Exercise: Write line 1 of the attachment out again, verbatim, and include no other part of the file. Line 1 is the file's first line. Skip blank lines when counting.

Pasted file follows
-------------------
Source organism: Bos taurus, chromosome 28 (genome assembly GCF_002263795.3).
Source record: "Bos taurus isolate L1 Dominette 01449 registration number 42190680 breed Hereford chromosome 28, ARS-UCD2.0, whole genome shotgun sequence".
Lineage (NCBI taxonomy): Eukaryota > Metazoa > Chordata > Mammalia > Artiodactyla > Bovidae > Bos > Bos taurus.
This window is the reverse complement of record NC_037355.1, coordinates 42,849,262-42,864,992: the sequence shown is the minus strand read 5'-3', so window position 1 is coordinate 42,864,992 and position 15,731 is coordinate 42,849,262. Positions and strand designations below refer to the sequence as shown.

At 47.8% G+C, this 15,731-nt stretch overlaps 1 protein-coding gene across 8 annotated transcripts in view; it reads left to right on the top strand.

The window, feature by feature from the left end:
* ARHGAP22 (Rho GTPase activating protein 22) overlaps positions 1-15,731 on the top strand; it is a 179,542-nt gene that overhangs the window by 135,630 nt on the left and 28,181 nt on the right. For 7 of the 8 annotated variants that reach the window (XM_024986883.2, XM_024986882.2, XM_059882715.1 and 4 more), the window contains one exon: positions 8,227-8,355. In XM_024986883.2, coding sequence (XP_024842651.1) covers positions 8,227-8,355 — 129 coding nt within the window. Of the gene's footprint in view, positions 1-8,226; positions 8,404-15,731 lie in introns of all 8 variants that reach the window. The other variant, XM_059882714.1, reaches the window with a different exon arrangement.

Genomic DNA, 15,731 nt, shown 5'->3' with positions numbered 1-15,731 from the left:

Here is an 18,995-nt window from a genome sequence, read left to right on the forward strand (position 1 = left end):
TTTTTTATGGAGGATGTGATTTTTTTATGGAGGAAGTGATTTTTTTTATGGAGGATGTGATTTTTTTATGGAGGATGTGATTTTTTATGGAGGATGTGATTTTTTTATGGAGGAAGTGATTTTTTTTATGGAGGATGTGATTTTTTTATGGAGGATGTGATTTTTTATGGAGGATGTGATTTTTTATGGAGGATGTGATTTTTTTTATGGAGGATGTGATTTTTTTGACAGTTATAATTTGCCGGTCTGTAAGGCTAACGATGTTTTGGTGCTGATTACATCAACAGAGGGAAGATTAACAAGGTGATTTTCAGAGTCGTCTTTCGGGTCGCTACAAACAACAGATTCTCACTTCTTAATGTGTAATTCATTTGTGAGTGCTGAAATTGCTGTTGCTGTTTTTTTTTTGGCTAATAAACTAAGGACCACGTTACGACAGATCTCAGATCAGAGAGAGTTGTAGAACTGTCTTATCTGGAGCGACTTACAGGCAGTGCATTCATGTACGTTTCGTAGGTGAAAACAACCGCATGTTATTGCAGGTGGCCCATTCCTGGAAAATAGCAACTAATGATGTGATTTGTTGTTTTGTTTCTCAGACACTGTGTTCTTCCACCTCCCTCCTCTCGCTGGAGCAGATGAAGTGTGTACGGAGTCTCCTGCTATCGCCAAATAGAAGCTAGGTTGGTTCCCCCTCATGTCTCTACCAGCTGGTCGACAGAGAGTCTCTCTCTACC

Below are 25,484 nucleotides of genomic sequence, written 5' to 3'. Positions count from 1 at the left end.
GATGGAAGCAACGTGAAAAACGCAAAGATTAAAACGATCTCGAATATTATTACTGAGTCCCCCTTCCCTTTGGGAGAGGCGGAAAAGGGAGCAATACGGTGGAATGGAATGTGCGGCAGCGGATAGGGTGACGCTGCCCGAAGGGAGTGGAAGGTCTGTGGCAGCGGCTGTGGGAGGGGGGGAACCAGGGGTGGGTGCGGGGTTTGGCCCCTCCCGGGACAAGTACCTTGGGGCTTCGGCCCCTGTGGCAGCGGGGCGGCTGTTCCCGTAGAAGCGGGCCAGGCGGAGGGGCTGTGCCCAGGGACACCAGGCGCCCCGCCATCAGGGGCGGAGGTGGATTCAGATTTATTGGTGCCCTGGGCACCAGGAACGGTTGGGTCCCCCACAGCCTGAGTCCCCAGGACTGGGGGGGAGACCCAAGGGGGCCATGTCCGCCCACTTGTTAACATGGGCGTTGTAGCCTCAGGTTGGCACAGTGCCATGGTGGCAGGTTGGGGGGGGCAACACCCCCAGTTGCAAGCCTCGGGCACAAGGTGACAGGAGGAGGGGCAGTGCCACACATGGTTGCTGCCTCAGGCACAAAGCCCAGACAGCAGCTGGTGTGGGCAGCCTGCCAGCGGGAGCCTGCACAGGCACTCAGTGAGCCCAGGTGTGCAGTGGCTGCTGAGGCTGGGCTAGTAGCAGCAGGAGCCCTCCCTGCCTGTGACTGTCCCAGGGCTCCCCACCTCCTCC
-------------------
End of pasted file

Source organism: Bos taurus, chromosome 28 (genome assembly GCF_002263795.3).